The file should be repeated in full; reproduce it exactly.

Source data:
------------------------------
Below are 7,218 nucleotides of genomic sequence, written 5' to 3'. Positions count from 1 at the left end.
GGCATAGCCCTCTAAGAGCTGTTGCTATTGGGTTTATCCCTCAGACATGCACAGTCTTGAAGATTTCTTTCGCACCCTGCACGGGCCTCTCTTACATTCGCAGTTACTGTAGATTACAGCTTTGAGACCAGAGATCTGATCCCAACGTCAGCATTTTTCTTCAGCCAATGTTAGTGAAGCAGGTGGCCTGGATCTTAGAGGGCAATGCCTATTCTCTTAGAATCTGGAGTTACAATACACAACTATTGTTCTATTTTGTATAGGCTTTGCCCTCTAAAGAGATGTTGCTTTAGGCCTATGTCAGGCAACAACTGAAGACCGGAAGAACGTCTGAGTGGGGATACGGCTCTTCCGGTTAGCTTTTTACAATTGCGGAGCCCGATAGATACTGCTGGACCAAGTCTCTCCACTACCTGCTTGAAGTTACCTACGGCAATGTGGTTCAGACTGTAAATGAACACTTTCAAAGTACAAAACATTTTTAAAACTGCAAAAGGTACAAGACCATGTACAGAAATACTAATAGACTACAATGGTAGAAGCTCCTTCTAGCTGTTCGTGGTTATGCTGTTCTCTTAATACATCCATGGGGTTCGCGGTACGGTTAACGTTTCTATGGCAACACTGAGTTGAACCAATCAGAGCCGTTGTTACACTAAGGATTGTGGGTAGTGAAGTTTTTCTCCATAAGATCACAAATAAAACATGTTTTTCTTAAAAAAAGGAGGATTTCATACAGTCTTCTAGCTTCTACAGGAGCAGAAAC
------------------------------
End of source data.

Below are 7,218 nucleotides of genomic sequence, written 5' to 3'. Positions count from 1 at the left end.
GGCATAGCCCTCTAAGAGCTGTTGCTATTGGGTTTATCCCTCAGACATGCACAGTCTTGAAGATTTCTTTCGCACCCTGCACGGGCCTCTCTTACATTCGCAGTTACTGTAGATTACAGCTTTGAGACCAGAGATCTGATCCCAACGTCAGCATTTTTCTTCAGCCAATGTTAGTGAAGCAGGTGGCCTGGATCTTAGAGGGCAATGCCTATTCTCTTAGAATCTGGAGTTACAATACACAACTATTGTTCTATTTTGTATAGGCTTTGCCCTCTAAAGAGATGTTGCTTTAGGCCTATGTCAGGCAACAACTGAAGACCGGAAGAACGTCTGAGTGGGGATACGGCTCTTCCGGTTAGCTTTTTACAATTGCGGAGCCCGATAGATACTGCTGGACCAAGTCTCTCCACTACCTGCTTGAAGTTACCTACGGCAATGTGGTTCAGACTGTAAATGAACACTTTCAAAGTACAAAACATTTTTAAAACTGCAAAAGGTACAAGACCATGTACAGAAATACTAATAGACTACAATGGTAGAAGCTCCTTCTAGCTGTTCGTGGTTATGCTGTTCTCTTAATACATCCATGGGGTTCGCGGTACGGTTAACGTTTCTATGGCAACACTGAGTTGAACCAATCAGAGCCGTTGTTACACTAAGGATTGTGGGTAGTGAAGTTTTTCTCCATAAGATCACAAATAAAACATGTTTTTCTTAAAAAAAGGAGGATTTCATACAGTCTTCTAGCTTCTACAGGAGCAGAAAC